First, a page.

Author: Campbell, Bruce

In Case You Need Something Else to Worry About

I’ve always said “Safety is No Accident”, and with bluegrass festival season upon us, I think it’s important to raise awareness of some of hidden dangers that await happy festival denizens. After all, we’re going to festivals to have FUN, not fumble around for the first-aid kit or tubes of Ben-Gay, right? Let’s have a safe festival season, free of these dreaded maladies:

Banjo Lugger’s Asymmetry
This insidious condition sneaks up slowly and catches banjo pickers unawares. It often isn’t noticeable until after the festival is over, when banjo players return to their day jobs (I’m speaking of the small subset of banjo players who are actually employable, of course) and discover that one sleeve of their dress shirt looks too short. It’s not the shirt – it’s Banjo Lugger’s Asymmetry, where lugging a banjo around for three or more days actually causes one arm to elongate. Some banjo players are proud of being able to scratch one ankle without bending over, but for the rest of us, who want to fit in with non-banjo-playing society, the prevention is easy – just make sure to alternate arms when lugging the banjo around at a festival. (Duh!)

Digital Performation Syndrome
This is not a festival-related problem per se, but we see it crop up a lot in environments where extended picking leads to broken strings which leads to restringing, which leads to Digital Perforation. Simply put, it’s when you effortlessly and thoughtlessly drive a .011” wire into your finger. It slips in like a hypodermic needle and before you know it, you’re hopping up and down, waving your finger around and getting everyone’s RVs splattered with blood. These perforations will bleed a LONG time, too! Don’t expect sympathy, either – everyone’s been there, and they’re too glad it finally happened to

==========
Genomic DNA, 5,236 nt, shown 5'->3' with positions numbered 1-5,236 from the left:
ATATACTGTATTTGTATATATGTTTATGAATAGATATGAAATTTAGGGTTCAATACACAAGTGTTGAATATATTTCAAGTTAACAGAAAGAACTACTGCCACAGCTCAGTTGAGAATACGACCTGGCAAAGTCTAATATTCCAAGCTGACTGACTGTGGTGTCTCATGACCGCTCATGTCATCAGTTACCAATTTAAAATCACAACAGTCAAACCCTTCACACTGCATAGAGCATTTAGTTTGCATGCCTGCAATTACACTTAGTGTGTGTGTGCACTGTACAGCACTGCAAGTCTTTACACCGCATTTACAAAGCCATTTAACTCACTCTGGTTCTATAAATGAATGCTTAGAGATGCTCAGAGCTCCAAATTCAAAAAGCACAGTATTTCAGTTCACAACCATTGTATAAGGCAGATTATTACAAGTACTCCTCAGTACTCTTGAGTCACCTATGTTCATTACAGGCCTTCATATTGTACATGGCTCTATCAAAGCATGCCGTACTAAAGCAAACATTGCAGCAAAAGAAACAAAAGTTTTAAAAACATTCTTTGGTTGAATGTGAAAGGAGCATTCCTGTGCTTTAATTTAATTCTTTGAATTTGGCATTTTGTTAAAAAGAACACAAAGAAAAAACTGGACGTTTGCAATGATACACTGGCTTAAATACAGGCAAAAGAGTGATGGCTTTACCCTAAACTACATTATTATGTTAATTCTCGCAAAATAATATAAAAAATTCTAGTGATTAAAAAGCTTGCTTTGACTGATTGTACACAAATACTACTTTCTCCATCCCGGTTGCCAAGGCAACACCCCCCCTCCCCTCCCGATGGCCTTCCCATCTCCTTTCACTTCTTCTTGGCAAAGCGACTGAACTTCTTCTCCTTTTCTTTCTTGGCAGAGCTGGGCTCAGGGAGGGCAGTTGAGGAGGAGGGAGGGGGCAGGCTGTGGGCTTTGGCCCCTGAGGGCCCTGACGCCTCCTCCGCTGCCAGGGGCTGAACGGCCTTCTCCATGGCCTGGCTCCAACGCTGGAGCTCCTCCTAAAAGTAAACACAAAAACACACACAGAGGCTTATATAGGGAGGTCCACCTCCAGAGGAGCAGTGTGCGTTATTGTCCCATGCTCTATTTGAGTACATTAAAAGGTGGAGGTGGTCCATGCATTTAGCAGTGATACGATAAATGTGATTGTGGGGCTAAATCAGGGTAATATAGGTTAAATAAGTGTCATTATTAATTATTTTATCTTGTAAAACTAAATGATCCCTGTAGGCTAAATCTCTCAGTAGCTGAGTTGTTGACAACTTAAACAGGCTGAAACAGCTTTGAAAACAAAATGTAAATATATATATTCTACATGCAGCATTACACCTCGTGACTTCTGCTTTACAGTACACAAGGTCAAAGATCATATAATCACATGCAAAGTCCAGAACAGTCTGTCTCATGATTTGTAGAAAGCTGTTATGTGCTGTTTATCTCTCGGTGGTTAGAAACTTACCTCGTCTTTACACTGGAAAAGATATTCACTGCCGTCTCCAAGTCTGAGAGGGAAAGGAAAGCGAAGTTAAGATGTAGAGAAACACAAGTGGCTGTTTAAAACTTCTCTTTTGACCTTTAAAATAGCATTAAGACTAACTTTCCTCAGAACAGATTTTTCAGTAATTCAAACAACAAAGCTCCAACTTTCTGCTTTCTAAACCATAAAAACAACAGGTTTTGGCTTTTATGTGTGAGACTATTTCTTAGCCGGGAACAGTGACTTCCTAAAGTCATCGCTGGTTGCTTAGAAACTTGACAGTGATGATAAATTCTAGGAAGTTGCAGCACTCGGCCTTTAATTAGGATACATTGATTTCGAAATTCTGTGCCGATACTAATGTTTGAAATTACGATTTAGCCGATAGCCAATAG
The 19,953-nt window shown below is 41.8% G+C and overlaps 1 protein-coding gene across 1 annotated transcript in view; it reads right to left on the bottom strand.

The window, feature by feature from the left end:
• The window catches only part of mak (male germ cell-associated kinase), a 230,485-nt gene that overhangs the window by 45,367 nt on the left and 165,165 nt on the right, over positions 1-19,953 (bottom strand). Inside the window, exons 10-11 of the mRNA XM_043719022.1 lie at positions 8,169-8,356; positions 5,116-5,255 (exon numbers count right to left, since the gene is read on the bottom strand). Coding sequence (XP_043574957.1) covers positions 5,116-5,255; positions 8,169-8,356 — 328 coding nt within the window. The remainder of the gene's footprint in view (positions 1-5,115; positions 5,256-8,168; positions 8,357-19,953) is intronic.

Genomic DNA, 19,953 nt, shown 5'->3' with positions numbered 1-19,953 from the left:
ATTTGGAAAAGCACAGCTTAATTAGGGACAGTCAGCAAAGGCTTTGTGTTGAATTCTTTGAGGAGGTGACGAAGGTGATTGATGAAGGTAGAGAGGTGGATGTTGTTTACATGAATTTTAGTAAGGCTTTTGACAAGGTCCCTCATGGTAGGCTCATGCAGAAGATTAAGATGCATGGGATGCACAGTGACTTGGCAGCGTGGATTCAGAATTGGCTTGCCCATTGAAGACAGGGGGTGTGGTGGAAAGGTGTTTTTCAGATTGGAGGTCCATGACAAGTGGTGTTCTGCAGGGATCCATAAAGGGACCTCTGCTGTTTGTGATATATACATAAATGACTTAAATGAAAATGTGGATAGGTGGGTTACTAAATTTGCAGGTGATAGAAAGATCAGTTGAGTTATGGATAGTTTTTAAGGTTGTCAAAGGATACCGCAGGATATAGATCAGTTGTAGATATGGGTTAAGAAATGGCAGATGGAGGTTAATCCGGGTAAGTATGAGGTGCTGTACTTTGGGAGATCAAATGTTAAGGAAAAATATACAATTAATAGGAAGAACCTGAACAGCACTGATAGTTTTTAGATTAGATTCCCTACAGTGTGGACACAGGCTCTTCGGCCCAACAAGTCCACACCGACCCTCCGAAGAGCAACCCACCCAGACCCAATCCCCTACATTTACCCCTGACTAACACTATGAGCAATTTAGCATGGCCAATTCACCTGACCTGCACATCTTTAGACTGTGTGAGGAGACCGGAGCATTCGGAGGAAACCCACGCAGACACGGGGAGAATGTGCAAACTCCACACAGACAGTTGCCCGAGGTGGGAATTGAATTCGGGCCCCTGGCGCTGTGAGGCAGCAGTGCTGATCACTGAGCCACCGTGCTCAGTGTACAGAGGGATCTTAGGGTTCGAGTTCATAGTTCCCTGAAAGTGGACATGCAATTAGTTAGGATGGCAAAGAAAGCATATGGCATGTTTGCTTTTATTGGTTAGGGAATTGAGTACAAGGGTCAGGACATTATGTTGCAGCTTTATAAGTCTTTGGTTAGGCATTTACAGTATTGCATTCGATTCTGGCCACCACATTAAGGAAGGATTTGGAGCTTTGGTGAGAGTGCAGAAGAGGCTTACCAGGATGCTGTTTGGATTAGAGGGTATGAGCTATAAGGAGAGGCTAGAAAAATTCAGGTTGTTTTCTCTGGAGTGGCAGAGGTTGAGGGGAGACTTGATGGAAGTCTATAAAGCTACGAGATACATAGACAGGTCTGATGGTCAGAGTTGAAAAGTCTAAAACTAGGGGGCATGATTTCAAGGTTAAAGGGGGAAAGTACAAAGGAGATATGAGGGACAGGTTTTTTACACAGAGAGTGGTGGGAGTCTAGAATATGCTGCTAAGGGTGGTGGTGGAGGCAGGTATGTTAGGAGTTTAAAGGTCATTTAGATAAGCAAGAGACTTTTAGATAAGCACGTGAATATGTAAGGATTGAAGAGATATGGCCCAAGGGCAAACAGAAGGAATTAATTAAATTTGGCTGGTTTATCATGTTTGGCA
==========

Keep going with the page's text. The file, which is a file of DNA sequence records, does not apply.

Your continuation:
someone else. Sadly, there are no known preventions for DPS. Sooner or later, you’re gonna do it.

Imbiber’s Elbow
By no means is this malady isolated to bluegrass pickers, but again, the bluegrass festival provides an environment for this condition to flare up frequently. The human elbow simply wasn’t designed to bend five or six hundred times a day to sip beer or wine, and the result is often a swollen and creaky joint. Those who can drink ambidextrously have an advantage, of course. Contraptions that hold cans of beer in a hat and connect to the mouth via a straw may mitigate the elbow stress, but the wearer will look truly ridiculous. The alternative would be to simply drink less, but to my knowledge, this has never been tried.

Lingual Hyperextension
When the music’s playin, and folks are singin’ and sippin’, the tales start to flow, and tongues start to wag. Once again, stresses are placed upon body parts that were never designed to take such abuse. Occasionally, certain folks (I will NOT be naming names) will talk SO much during a bluegrass festival, that the tongue becomes stretched out and loose in the mouth. Symptoms will be visible bruising, a tongue that lolls towards the lips, and occasionally, lisping occurs. The only cure for this problem is a rigorous regimen of listening.

There isn’t space here to go into all the possible physical ailments that befall festival goers (and the mental ailments would be a whole other article), but perhaps awareness of the dangers will prevent some of these irksome inconveniences from deterring from the fun of attending your next bluegrass festival. I sincerely hope so!

Posted:  5/30/2012

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